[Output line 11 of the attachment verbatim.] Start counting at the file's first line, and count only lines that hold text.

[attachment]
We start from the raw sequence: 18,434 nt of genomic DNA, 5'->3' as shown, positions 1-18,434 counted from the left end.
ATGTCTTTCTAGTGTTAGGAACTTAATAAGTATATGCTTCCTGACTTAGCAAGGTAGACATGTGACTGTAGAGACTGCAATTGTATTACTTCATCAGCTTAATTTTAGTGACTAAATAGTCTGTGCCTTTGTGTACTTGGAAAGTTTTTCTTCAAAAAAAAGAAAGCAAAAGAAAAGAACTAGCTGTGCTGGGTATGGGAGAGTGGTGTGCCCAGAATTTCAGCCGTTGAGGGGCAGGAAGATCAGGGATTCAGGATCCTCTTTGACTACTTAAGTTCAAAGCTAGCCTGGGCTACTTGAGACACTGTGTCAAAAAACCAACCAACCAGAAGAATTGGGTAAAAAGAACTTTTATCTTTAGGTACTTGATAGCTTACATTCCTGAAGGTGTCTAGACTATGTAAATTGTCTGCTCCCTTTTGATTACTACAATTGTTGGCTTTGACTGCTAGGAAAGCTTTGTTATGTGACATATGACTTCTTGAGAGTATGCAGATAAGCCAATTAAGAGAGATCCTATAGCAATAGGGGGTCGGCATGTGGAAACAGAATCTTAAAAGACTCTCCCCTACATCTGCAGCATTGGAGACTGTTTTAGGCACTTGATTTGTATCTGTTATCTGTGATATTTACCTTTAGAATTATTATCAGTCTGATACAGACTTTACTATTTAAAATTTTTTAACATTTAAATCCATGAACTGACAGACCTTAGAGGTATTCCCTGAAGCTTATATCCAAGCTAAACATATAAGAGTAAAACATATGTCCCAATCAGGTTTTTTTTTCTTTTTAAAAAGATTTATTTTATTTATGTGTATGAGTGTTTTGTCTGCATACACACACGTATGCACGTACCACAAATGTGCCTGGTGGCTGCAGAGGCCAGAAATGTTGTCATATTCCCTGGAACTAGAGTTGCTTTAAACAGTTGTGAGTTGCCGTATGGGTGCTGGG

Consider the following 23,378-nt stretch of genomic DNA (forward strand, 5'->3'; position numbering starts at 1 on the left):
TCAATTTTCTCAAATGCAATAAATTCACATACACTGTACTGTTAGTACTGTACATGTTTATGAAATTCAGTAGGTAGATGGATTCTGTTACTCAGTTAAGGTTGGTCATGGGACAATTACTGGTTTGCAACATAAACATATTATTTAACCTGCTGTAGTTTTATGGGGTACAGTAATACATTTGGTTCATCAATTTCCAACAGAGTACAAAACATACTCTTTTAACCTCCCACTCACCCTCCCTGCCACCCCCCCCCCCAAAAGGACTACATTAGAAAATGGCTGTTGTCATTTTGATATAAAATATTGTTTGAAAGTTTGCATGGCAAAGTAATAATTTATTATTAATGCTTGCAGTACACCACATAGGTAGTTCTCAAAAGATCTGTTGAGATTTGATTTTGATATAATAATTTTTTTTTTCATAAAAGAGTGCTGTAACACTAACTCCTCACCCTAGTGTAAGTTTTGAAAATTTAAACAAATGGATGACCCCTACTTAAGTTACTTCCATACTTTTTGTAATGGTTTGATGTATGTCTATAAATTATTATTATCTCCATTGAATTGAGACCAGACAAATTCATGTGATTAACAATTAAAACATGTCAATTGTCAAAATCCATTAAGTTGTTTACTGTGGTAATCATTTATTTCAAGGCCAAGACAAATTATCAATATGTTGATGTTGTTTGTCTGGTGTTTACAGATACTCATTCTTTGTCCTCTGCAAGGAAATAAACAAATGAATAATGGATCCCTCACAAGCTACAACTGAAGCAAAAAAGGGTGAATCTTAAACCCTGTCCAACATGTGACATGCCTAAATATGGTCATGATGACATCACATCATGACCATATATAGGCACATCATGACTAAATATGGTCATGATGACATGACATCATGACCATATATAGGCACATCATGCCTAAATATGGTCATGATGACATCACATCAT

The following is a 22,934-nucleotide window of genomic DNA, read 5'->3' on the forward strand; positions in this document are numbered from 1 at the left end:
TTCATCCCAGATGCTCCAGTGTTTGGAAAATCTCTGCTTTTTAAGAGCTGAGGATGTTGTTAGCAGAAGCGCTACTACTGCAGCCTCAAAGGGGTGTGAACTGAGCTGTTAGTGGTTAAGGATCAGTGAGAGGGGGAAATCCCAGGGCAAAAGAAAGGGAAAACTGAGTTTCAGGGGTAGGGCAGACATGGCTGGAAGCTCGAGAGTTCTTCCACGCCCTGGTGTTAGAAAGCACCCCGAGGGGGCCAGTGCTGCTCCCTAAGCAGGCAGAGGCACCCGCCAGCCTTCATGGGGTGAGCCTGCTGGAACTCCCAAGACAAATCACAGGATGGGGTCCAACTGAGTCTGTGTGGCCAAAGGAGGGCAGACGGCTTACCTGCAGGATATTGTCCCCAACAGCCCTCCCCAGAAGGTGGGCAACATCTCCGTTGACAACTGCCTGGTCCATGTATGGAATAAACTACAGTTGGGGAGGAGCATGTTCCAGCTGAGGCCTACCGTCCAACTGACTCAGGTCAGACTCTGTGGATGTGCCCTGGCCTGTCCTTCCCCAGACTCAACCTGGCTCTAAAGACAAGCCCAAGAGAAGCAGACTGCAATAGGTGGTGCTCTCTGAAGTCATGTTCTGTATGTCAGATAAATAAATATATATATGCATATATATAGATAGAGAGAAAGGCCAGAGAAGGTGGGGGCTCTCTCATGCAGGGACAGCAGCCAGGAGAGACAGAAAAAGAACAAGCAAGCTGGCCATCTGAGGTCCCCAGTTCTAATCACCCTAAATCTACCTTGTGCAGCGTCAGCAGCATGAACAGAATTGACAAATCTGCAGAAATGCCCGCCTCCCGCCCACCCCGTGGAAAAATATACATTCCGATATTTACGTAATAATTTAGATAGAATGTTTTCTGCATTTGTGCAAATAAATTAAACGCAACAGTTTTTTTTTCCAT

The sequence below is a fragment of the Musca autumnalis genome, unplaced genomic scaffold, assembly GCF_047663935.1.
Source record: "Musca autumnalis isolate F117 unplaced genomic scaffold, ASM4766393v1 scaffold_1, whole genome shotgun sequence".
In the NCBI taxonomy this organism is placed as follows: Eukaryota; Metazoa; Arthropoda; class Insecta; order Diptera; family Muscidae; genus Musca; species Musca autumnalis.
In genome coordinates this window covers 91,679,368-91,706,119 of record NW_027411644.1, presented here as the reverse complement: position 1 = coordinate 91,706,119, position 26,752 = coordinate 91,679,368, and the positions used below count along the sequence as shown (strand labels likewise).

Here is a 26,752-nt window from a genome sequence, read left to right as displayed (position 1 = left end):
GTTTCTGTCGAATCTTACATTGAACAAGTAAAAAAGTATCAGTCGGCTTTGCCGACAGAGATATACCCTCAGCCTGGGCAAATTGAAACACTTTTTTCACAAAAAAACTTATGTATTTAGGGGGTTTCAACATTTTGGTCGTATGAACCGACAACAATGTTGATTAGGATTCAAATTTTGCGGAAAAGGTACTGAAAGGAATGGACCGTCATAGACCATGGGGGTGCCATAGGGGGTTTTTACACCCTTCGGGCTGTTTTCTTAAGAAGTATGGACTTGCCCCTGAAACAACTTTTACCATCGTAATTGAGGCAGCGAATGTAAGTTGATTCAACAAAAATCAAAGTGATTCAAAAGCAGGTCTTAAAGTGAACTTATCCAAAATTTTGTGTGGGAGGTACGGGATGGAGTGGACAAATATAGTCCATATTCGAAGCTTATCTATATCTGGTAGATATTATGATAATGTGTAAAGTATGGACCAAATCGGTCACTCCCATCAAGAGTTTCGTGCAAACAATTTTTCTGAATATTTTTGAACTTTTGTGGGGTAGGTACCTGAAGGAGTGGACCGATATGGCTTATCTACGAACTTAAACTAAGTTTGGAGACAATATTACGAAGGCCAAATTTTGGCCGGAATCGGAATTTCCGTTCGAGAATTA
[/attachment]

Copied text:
Here is a 26,752-nt window from a genome sequence, read left to right as displayed (position 1 = left end):